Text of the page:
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For a generation of Orioles fans, watching former O's skipper Earl Weaver throw out of the first pitch at the 2011 home opener at Camden Yards probably wasn't all that nostalgic. After all, do they really remember the fiery manager who routinely won American League pennants and pushed the buttons that allowed the Orioles to reach four World Series during his Hall of Fame tenure?
Back in December, no less a journalistic authority than the New York Times mistakenly reported that Weaver had died. "I'll be damned," the 80-year-old told The Baltimore Sun when contacted about the erroneous report. "All I can do is say, that's false. I'm still here, although my knees have given out, so I don't play golf anymore. I've always said that there were two places that I wouldn't mind dying. One was Memorial Stadium; the other, the golf course. Now I've got to wait forever (to go), because both of those places are gone."
Weaver will appear at the Cheerwine & Strawberry Crush All-Star Fan Fest at Perdue Stadium. From 3:30-5:30 p.m., Weaver will sign autographs and interact with fans. Then, he'll serve as an honorary manager for the main event, even participating in the exchange of lineup cards at home plate. MASNsports.com will be covering the All-Star action and hopes to get a few minutes with the legendary former Orioles manager.
In honor of the Earl of Baltimore, and to remind some of the young whippersnappers out there just how much he meant to a city and its baseball team all those years ago, here's a YouTube recollection of his going-away party following the last game of the 1982 season, an Oct. 3 loss to the Milwaukee Brewers in a game that matched future Hall of Fame pitchers Don Sutton of the Brewers and Palmer, now a MASN color analyst. With the 10-2 defeat, the O's finished 94-68, a game back of Milwaukee.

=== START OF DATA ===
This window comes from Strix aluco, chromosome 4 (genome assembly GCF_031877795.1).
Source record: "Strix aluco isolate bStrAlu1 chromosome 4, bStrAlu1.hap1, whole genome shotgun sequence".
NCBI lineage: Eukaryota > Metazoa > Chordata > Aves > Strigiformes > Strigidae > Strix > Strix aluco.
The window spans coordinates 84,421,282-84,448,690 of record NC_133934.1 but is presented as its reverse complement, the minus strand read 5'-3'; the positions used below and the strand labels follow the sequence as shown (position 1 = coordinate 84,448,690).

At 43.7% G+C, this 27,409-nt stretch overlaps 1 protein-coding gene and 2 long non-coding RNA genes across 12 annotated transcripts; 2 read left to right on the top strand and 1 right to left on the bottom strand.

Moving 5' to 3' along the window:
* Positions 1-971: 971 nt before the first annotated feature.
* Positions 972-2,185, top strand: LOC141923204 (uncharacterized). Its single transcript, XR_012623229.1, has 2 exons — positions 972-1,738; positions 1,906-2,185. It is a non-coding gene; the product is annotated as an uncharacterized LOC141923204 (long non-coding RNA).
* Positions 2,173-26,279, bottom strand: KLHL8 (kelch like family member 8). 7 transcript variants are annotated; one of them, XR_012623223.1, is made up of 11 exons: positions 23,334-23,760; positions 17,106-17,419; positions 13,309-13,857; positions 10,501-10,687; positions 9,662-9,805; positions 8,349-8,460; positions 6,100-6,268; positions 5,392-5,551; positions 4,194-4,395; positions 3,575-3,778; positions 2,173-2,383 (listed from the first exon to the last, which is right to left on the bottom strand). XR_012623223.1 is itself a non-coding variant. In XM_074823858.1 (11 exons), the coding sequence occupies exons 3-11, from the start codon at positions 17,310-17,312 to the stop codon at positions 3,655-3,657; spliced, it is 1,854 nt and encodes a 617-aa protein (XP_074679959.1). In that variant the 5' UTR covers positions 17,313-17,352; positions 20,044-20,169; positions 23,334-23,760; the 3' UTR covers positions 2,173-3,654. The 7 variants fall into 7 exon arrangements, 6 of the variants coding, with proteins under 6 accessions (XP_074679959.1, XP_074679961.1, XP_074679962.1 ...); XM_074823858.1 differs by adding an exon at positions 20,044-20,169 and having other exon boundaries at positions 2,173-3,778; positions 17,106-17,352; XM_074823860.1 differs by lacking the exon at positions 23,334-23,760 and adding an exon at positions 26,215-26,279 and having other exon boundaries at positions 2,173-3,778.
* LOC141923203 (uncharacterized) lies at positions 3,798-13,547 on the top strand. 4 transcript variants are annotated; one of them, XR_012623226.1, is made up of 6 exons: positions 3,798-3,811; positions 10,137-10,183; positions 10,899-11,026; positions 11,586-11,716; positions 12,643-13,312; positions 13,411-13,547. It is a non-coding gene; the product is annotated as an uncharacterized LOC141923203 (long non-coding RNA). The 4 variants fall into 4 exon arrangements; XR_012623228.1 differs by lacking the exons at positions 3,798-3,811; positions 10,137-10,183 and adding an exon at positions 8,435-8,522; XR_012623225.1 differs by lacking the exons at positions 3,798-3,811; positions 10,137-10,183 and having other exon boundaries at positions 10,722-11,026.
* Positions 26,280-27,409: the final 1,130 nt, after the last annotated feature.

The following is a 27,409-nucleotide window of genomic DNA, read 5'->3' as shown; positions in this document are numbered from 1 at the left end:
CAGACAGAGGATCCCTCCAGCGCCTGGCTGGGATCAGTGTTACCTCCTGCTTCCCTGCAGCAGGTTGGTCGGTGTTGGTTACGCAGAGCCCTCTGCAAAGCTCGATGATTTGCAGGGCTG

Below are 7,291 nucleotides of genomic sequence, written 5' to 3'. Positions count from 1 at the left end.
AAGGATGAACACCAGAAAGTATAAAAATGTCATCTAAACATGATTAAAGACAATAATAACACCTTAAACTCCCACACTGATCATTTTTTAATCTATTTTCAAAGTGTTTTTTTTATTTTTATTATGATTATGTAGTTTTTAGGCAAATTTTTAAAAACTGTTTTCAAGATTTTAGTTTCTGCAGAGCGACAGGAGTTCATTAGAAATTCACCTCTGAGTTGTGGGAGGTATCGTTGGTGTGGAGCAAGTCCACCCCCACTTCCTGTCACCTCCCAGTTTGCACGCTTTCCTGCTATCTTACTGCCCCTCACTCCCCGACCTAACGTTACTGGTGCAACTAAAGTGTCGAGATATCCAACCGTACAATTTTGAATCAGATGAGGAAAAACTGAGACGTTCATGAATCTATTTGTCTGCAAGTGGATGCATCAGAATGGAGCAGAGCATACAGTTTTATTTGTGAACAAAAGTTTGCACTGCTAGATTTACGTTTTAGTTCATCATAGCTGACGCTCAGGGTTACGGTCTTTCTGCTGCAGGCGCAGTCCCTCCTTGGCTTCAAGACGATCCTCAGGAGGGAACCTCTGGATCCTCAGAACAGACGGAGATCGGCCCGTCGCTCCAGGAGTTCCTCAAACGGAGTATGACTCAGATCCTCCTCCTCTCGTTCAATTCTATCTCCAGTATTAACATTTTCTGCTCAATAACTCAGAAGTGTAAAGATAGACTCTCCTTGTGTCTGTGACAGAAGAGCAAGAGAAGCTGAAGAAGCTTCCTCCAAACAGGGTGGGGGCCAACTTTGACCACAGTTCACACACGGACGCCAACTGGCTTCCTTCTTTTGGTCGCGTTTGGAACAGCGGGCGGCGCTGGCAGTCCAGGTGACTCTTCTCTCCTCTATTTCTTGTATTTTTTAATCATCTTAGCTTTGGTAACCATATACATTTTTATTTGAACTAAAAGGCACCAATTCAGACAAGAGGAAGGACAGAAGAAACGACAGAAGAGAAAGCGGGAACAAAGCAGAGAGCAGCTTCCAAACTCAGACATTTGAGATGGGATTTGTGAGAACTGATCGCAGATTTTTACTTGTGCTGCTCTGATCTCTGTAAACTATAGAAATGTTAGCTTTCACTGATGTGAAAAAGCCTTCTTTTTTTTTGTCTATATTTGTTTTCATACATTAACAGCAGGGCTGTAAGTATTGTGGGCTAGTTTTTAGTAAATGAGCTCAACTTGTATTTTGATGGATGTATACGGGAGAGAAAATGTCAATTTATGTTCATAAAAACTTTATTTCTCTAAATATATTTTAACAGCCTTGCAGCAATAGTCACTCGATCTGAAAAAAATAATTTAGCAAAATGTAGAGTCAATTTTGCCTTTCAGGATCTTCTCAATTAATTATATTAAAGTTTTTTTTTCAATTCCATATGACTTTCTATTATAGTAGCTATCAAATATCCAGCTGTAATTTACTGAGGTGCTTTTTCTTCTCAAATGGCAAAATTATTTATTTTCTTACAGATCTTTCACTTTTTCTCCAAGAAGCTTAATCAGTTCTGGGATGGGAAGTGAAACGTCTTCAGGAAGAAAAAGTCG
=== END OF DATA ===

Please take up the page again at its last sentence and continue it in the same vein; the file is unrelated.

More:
The Orioles needed to sweep a four-game series against the Brewers to overtake them for the American League East crown in the final series of the season. But after taking the first three games of the series, they fell in the finale. ABC's Howard Cosell was on hand to describe the action. Pay close attention to Cosell's ruminations on the renaissance of Baltimore sparked by Harborplace, which in 1982 was still relatively new.
Weaver wasn't prone to emotional outbursts, so to see him crying amid the mob that engulfed him on the field following the game was something special. Edward Bennett Williams, then the O's owner, came on the field to congratulate Weaver and superfan Wild Bill Hagy kept the crowd of 51,642 in a frenzy with his O-R-I-O-L-E-S cheer.
Of course, Weaver's retirement wasn't really a retirement. He was lured back to the manager's office in 1985, but could only coax a 53-52 record and a third-place finish out of the O's the rest of the way. Weaver returned in 1986 and went 73-89, the worst record of the 18 seasons he managed in Baltimore. Weaver wasinducted into the Hall of Fame in Cooperstown, N.Y., in 1996, after posting a lifetime .583 winning percentage that included five 100-win seasons, six AL East titles, four pennants and a World Series crown in 1970.